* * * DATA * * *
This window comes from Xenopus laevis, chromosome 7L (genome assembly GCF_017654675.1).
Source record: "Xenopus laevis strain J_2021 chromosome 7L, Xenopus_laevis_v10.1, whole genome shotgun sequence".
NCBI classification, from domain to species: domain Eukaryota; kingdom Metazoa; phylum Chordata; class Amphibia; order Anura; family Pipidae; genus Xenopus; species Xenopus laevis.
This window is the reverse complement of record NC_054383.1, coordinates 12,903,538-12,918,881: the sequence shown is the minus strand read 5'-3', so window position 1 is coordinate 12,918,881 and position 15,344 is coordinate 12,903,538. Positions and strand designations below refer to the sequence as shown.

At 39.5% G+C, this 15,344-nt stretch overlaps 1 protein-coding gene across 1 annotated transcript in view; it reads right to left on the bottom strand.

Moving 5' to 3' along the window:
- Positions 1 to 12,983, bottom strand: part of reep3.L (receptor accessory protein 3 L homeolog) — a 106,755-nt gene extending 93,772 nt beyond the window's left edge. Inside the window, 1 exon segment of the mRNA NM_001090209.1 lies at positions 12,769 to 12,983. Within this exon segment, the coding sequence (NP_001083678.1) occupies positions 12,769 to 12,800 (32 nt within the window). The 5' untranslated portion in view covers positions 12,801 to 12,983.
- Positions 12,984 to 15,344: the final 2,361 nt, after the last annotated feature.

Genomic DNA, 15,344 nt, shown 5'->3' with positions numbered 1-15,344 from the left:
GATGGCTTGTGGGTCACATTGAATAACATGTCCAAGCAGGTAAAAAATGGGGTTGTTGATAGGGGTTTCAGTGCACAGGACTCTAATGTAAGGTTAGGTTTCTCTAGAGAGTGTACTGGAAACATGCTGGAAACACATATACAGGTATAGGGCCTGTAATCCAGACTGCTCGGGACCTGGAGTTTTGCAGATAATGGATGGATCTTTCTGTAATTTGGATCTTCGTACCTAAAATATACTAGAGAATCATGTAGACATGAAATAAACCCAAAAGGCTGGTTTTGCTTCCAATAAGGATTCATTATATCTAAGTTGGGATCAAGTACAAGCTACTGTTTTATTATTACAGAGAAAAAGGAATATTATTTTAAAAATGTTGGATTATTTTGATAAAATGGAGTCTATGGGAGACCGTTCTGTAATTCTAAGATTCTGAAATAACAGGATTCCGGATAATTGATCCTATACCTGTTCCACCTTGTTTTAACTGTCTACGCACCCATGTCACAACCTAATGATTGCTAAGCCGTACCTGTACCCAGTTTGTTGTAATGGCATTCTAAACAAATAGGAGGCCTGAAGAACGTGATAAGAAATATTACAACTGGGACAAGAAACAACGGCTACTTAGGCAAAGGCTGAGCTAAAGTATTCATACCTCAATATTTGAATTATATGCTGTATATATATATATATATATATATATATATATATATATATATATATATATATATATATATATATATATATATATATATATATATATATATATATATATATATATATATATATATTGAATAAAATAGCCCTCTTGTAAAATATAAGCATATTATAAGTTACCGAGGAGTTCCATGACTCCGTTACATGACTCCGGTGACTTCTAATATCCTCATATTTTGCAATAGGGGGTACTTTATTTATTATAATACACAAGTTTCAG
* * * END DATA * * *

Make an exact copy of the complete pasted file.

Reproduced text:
This window comes from Xenopus laevis, chromosome 7L (genome assembly GCF_017654675.1).
Source record: "Xenopus laevis strain J_2021 chromosome 7L, Xenopus_laevis_v10.1, whole genome shotgun sequence".
NCBI classification, from domain to species: domain Eukaryota; kingdom Metazoa; phylum Chordata; class Amphibia; order Anura; family Pipidae; genus Xenopus; species Xenopus laevis.
This window is the reverse complement of record NC_054383.1, coordinates 12,903,538-12,918,881: the sequence shown is the minus strand read 5'-3', so window position 1 is coordinate 12,918,881 and position 15,344 is coordinate 12,903,538. Positions and strand designations below refer to the sequence as shown.

At 39.5% G+C, this 15,344-nt stretch overlaps 1 protein-coding gene across 1 annotated transcript in view; it reads right to left on the bottom strand.

Moving 5' to 3' along the window:
- Positions 1 to 12,983, bottom strand: part of reep3.L (receptor accessory protein 3 L homeolog) — a 106,755-nt gene extending 93,772 nt beyond the window's left edge. Inside the window, 1 exon segment of the mRNA NM_001090209.1 lies at positions 12,769 to 12,983. Within this exon segment, the coding sequence (NP_001083678.1) occupies positions 12,769 to 12,800 (32 nt within the window). The 5' untranslated portion in view covers positions 12,801 to 12,983.
- Positions 12,984 to 15,344: the final 2,361 nt, after the last annotated feature.

Genomic DNA, 15,344 nt, shown 5'->3' with positions numbered 1-15,344 from the left:
GATGGCTTGTGGGTCACATTGAATAACATGTCCAAGCAGGTAAAAAATGGGGTTGTTGATAGGGGTTTCAGTGCACAGGACTCTAATGTAAGGTTAGGTTTCTCTAGAGAGTGTACTGGAAACATGCTGGAAACACATATACAGGTATAGGGCCTGTAATCCAGACTGCTCGGGACCTGGAGTTTTGCAGATAATGGATGGATCTTTCTGTAATTTGGATCTTCGTACCTAAAATATACTAGAGAATCATGTAGACATGAAATAAACCCAAAAGGCTGGTTTTGCTTCCAATAAGGATTCATTATATCTAAGTTGGGATCAAGTACAAGCTACTGTTTTATTATTACAGAGAAAAAGGAATATTATTTTAAAAATGTTGGATTATTTTGATAAAATGGAGTCTATGGGAGACCGTTCTGTAATTCTAAGATTCTGAAATAACAGGATTCCGGATAATTGATCCTATACCTGTTCCACCTTGTTTTAACTGTCTACGCACCCATGTCACAACCTAATGATTGCTAAGCCGTACCTGTACCCAGTTTGTTGTAATGGCATTCTAAACAAATAGGAGGCCTGAAGAACGTGATAAGAAATATTACAACTGGGACAAGAAACAACGGCTACTTAGGCAAAGGCTGAGCTAAAGTATTCATACCTCAATATTTGAATTATATGCTGTATATATATATATATATATATATATATATATATATATATATATATATATATATATATATATATATATATATATATATATATATATATATATATATATATATATATATATATATTGAATAAAATAGCCCTCTTGTAAAATATAAGCATATTATAAGTTACCGAGGAGTTCCATGACTCCGTTACATGACTCCGGTGACTTCTAATATCCTCATATTTTGCAATAGGGGGTACTTTATTTATTATAATACACAAGTTTCAG